The Medieval History Of Our Modern Hospitals
History has a way of revisiting itself. A recent example is an interview of History Professor Adam Davis by his former student Rick Brewer ‘16 on Iowa Public Radio. Brewer was a guest host on the River to River segment, and brought his mentor to the show to unpack the history of hospitals in medieval Europe and help us see the modern parallels of these systems and institutions.
Listen to it on Iowa Public Radio.
Many of the hospitals from the middle ages provided services outside of caring for the sick. These services included, supplying loans, owning land, banking, distributing food, caring for the poor, and in some ways, were at the heart of social networks in the lives of medieval people.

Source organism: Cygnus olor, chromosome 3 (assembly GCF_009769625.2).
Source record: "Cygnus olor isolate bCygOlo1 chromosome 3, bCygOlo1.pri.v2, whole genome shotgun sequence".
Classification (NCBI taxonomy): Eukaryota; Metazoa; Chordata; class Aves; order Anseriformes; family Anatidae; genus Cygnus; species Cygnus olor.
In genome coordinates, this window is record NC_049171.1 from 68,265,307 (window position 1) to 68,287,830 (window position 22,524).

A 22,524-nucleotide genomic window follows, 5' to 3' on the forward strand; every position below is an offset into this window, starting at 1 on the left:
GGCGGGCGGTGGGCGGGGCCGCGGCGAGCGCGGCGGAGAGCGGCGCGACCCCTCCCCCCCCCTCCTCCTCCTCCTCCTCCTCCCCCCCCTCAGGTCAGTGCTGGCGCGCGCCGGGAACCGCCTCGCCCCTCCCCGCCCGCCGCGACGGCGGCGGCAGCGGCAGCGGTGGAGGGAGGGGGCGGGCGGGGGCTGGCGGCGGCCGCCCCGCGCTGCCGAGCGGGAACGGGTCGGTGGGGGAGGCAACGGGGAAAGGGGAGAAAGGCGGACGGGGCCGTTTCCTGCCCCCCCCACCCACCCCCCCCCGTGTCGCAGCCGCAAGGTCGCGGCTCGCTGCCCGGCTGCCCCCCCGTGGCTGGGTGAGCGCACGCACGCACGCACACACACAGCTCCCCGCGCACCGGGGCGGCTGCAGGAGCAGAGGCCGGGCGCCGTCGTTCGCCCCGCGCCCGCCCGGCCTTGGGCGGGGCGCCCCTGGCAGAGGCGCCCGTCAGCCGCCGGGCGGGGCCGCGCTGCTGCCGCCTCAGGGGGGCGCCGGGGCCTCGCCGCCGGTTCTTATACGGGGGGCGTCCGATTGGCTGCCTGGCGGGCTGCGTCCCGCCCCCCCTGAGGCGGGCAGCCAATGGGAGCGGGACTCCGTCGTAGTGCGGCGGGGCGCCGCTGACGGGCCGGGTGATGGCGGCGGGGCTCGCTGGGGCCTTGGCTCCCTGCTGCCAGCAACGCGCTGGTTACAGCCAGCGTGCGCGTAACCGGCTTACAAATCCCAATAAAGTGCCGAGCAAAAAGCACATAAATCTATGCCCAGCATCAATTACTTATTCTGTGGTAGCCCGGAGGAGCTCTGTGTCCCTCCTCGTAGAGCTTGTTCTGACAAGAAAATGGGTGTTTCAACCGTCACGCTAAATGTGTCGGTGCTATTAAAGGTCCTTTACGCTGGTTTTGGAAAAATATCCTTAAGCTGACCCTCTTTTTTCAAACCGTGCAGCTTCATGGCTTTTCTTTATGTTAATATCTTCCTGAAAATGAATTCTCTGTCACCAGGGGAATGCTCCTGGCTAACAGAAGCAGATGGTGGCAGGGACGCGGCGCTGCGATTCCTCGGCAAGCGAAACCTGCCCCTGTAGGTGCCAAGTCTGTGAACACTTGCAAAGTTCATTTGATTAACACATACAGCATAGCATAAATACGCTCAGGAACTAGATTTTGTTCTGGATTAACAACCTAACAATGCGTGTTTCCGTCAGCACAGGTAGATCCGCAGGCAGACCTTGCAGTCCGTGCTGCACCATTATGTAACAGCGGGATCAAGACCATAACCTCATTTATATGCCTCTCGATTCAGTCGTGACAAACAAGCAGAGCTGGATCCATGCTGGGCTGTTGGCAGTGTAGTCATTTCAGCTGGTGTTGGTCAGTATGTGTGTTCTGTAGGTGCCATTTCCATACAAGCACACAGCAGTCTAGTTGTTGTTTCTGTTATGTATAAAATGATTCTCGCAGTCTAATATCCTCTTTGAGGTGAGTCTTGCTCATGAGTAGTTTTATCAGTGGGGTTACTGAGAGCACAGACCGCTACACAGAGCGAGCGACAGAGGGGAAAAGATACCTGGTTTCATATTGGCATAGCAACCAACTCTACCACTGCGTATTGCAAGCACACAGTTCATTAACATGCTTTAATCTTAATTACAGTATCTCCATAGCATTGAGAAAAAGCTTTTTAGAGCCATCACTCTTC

One of the many comparisons Davis makes to our modern hospital system is the emergence of medieval hospitals as ‘big business.’ Davis writes that “from the time of their medieval origins as Christian charitable institutions, hospitals were inextricably tied to markets and an expanding profit economy while also serving as sites of evangelical devotion.”
Davis is the author of the new book “The Medieval Economy of Salvation: Charity, Commerce and the Rise of the Hospital” and a professor of history at Denison University (Granville, OH) where he is also the director of the Lisska Center for Scholarly Engagement.